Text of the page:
This past Sunday, the Tunisian Islamist party Ennahda — fresh off its win in last month’s elections — came under fire following a rally in Sousse, Tunisia with Houda Naim, a member of Hamas. Besides Naim, Ennahda’s general secretary, Hammadi Jebali, who has been proposed as the new Prime Minister of Tunisia, made some controversial remarks about the return of the Caliphate. Jebali stated: “My brothers, you are at a historic moment…in a new cycle of civilization, God willing…we are in sixth caliphate, God willing.” This quickly raised alarm bells with Tunisia’s secular and liberal elements who had been warning prior to the elections about Ennahada’s purported double speak: saying one thing publicly while saying something more nefarious privately to its followers.
In response to Jebali’s pronouncement, Ettakatol, a party that won the fourth largest bloc of seats in the recent election and is in coalition talks with Ennahda, said the party was suspending its participation in talks on a governing coalition in the forthcoming Tunisian Constituent Assembly. Khemais Ksila, a member of the executive committee of Ettakatol, stated: “We do not accept this statement. We thought we were going to build a second republic with our partner, not a sixth caliphate.” While Lobna Jeribi, an Ettakatol Constituent Assembly member, proclaimed that Jebali’s statements raised major concerns that needed to be clarified before any coalition talks resumed.
This is not the first controversy that Ennahda has been embroiled in since they won a little more than 40 percent of seats to draft the constitution in the new Constituent Assembly. A little more than a week ago, Souad Abderrahim, a prominent female member of Ennahda, talking to Radio Monte Carlo Doualiya stated that single mothers are a disgrace to Tunisia, “do not have the right to exist,” there are limits on “full and absolute freedom,” and that one should not “make excuses for people who have sinned.” In both cases, Ennahda had to walk back the statements of both Jebali and Abderrahim, downplaying their significance.
Are these two recent examples a sign of double speak finally seeing the light of day in the aftermath of its election victory — or is it a sign of Ennahda’s political immaturity and lack of experience? The latter is more likely. Prior to and following the election there have been no signs of some type of hostile Islamist takeover by Ennahda that would then try and institute a radical interpretation of the shari‘ah.
A few days before the election, the president of Ennahda, Rached Ghannouchi, emphasized the importance of reconciliation even if Ennahda did not win a plurality, stating: “We will congratulate the winner and will collaborate with them just as other parties should do the same if we end up winning; Tunisia is in need of everyone. The keyword is reconciliation, our foremost concern is reconciliation in composing the upcoming government without regard to ideological differences.” Ghannouchi later stressed after the election that Ennahda did not plan to instrumentalize the new constitution as a blunt tool to force a certain interpretation of Islam at Tunisian citizens, arguing, “Egypt says shari‘ah is the main source of its law, but that didn’t prevent (deposed President Hosni) Mubarak from being a dictator.” Ghannouchi in the past has also pointed to Turkey as an example where one can balance both democratic and religious values without compromising either.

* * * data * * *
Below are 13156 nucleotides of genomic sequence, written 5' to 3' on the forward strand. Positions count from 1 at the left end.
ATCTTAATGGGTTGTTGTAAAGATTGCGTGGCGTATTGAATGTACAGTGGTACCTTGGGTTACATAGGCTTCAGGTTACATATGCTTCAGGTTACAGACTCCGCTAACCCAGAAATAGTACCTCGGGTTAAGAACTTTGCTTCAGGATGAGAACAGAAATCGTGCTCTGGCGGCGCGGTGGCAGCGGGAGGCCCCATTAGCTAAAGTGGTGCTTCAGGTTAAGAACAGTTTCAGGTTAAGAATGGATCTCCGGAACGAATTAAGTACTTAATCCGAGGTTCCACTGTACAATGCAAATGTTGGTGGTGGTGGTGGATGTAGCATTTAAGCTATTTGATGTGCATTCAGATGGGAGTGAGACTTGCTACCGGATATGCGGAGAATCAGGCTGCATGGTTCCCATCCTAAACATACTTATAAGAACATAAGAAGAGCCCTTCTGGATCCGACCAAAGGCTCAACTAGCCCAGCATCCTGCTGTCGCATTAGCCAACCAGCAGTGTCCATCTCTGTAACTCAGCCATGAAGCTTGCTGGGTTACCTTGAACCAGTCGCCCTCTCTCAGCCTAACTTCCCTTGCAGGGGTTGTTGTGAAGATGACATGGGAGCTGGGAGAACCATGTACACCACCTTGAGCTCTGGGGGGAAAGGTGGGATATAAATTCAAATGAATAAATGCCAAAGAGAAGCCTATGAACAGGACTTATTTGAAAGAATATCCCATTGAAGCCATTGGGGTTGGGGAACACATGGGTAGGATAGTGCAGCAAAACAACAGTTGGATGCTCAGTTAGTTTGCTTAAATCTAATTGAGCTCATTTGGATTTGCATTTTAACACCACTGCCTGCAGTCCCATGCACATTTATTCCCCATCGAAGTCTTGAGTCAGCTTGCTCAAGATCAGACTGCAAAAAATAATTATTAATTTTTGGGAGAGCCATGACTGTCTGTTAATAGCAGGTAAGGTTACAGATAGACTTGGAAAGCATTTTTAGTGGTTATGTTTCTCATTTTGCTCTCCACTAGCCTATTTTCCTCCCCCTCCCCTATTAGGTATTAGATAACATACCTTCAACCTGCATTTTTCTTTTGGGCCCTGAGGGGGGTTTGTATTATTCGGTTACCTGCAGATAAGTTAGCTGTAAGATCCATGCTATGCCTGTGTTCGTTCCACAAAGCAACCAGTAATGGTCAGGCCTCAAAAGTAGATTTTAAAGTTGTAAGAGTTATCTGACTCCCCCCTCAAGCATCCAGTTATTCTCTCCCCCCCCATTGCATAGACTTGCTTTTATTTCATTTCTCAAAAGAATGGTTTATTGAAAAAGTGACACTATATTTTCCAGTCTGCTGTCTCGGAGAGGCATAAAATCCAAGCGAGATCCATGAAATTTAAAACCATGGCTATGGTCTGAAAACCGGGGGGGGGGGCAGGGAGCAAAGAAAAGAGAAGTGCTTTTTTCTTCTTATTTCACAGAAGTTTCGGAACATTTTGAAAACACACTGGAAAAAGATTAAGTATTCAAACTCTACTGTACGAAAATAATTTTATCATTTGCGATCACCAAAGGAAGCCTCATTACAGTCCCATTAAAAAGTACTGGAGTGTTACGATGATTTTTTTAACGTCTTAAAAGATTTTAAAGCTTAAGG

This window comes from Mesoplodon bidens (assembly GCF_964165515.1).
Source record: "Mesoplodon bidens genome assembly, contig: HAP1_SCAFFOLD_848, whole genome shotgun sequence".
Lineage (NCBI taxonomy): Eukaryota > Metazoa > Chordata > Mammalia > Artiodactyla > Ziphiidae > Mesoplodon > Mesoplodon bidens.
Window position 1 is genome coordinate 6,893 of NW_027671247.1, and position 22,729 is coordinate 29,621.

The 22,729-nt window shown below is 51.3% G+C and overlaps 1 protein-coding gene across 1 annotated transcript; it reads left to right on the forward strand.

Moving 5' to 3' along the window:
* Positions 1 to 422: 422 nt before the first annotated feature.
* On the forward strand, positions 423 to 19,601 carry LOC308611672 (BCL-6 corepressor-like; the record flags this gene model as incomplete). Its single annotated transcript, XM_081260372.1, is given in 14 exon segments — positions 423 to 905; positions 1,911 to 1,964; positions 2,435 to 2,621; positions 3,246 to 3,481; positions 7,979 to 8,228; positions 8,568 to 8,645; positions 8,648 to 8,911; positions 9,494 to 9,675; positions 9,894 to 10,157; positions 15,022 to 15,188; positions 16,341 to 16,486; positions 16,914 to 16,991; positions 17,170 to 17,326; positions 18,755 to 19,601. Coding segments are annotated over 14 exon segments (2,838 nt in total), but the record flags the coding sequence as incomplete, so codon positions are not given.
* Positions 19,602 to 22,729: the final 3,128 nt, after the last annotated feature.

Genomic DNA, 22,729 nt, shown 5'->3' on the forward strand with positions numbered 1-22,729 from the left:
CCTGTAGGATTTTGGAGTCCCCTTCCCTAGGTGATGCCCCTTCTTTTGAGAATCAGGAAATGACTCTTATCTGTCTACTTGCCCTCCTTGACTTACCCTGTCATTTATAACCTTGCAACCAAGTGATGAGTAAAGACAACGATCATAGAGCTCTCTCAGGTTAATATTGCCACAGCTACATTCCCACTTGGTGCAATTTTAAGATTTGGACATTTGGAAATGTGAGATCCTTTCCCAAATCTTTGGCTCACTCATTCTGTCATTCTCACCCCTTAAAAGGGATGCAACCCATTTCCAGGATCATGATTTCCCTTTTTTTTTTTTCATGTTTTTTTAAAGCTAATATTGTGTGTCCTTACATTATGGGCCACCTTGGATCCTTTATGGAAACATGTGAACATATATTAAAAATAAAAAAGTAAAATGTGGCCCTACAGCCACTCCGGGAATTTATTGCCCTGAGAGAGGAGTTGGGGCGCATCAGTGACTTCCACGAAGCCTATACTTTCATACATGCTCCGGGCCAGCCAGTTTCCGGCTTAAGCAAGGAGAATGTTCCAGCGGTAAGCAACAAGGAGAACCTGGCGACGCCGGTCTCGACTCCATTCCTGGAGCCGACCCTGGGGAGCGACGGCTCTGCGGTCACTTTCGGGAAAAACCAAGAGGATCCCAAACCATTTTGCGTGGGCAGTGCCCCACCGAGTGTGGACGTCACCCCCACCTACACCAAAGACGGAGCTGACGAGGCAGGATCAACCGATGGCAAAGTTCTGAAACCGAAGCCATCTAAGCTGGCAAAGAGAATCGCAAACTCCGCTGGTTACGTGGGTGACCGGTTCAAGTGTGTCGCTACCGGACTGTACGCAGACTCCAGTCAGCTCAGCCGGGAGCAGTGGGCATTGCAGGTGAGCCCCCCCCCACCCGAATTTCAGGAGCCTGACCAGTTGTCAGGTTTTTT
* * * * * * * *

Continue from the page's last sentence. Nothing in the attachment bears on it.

Further, Ennahda has been in talks over the past several weeks with two secular parties, Congress for the Republic and Ettakatol, to form a coalition government for the new Constituent Assembly. As one can see from the above comments by Ettakatol, the two secular parties will no doubt play a productive role and provide a check on any potential Ennahda overreach.
One should be cognizant, though, that the transition will not be perfect. Moreover, with every potential accommodation Ennahda makes now that they are in power, it could erode potential grassroots support. More radical youth elements may believe that after years of suffering under the yoke of former Tunisian President Zine El Abidine Ben Ali it is time to finally implement the oft-quoted phrase “al-Islam huwa al-Hal”; or “Islam is the Solution.” By not living up to these words one could foresee a scenario where some support is shifted to the less mainstream Salafi movement, fomenting a potential culture war in Tunisia in the medium future.
Ennahda’s pledge to respect women’s rights and not regulate social issues, such as wearing a bikini at the beach or the sale of alcohol, could become contentious issues in future elections that could pull Ennahda further to the right. Even if they do not, as more time passes since the fall of the Ben Ali regime and there are more freedoms and openness in Tunisian society, the contestation of the role of religion, its meaning, and interpretation will become a heated debate. In the near-term, though, with Ghannouchi stewarding Ennahda through the transition, such potential drift or confrontation is less likely.
Ennahda’s transition from banned opposition party to a leading voice of reform for civic Islamism is still playing out. There will be ups and downs over the next year, but its political discipline and maturity will rise over time. If there is one political party in the Middle East and North Africa that can navigate the tough challenge ahead on debating the contentious issue of the role of religion in society, Tunisia’s Ennahda party is best situated for the task. Although talk of the Caliphate is a head-turning event for many in Tunisia and in the West, since last January, Ennahda’s actual actions to date should be speaking louder than some of their ill-conceived words.